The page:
|John Banksland, wife and grandson|
Mr. Banksland continued talking, drowning out the heckler, until a huge RCMP officer and one of the Canadian Rangers on duty led the unwelcome guest away.
When the applause over the man's removal had died down, Mr. Banksland said: "This guy says, 'give 'em a couple of years.' We've had 130 years of this stuff. It's time to change."
A woman sitting near me started crying quietly, then weeping loudly. "Go away," she cried between sobs. The man on the bike had triggered some memory for her, or maybe it was a reaction to all the people who had told her to "get over it" during her lifetime.
This incident occurred during the opening ceremonies of the Truth and Reconciliation Commission's Northern National Event, within the first hour of the four-day gathering.
Meanwhile, Mr. Banksland continued speaking. He said today was the first time in his life - "and I'm 69" - that he'd had the courage to wear his traditional clothing. He talked about his life at residential school in Aklavik. He spoke of the beatings, the shaming by the nuns, the loss of his language, the loss of his connection to his family, including the brothers and sisters who were at residential school with him. He talked about the change that needs to happen to help residential school survivors heal.
"It's time to start thinking of yourself as a person not as a number. My number was Number 29 in Aklavik, and that was all I was identified as for a while. It's time to realize we are people. We are not a number, we are not a statistic."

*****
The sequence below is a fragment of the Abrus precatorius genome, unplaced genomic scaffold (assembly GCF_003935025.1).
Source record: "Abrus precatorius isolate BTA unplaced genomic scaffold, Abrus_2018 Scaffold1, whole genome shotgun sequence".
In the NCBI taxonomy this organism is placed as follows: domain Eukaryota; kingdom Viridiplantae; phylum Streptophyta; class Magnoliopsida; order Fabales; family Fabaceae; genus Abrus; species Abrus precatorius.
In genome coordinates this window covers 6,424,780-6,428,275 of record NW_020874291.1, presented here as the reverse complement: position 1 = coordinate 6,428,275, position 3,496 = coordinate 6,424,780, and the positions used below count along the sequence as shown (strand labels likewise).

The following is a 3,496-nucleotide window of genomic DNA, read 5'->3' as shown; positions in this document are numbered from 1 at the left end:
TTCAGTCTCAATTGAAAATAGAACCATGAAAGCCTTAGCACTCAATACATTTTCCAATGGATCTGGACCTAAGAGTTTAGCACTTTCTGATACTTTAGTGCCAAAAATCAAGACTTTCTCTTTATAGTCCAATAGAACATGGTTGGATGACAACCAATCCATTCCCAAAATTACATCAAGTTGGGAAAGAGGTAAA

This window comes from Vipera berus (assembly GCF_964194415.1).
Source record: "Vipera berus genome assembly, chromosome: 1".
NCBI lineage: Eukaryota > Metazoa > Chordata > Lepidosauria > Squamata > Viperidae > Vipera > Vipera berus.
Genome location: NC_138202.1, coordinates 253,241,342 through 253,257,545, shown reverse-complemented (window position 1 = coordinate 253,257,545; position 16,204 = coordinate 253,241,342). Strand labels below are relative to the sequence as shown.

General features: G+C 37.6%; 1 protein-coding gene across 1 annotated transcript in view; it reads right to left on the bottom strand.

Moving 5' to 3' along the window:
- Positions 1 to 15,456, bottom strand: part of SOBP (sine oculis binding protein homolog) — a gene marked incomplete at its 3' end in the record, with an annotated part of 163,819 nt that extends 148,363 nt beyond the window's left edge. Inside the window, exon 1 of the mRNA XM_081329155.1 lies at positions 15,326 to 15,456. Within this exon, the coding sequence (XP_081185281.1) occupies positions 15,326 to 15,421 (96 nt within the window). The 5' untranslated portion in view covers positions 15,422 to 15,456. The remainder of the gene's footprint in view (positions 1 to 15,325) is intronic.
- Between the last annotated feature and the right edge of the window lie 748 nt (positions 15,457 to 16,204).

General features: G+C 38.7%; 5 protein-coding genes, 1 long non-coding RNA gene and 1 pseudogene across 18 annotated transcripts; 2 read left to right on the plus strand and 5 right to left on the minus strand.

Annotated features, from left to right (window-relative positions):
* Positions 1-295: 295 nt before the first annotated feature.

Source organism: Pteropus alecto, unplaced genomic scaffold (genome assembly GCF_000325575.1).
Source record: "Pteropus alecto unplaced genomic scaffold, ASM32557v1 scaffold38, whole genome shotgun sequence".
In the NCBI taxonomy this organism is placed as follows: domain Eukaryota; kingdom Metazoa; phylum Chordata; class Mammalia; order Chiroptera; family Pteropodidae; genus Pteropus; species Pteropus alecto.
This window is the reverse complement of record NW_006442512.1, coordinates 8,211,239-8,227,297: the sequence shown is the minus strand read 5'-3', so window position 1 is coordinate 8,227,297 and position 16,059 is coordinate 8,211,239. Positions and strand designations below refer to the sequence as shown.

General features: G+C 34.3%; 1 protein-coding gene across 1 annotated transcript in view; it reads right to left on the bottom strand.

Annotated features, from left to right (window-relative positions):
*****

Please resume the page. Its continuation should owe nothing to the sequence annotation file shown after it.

Compared to what I was to hear during the next few days, Mr. Banksland's speech was tame.
|Judy Anikina-Kaglik and her daughter|
I somehow managed to listen and cope and do my job. After I'd handed in my story to the G & M, I attended the rest of the TRC event as "a civilian." I didn't even try to pretend to be tough after that.
|A priest listens to Agnes Mills|
One of the saddest stories I heard was from a woman whose older brother used to sneak her candies when he passed her in the schoolyard. They weren't allowed to speak to each other, but she would whisper, "Where did you get them?" He told her to shush, to keep walking as he slipped the candies into her hand.
Years later, after her brother had died, she learned the truth. "I never knew how you came to get those candies," she said out loud in the sharing circle to her late brother. "But now I know they lured you with candies and they hurt you ... "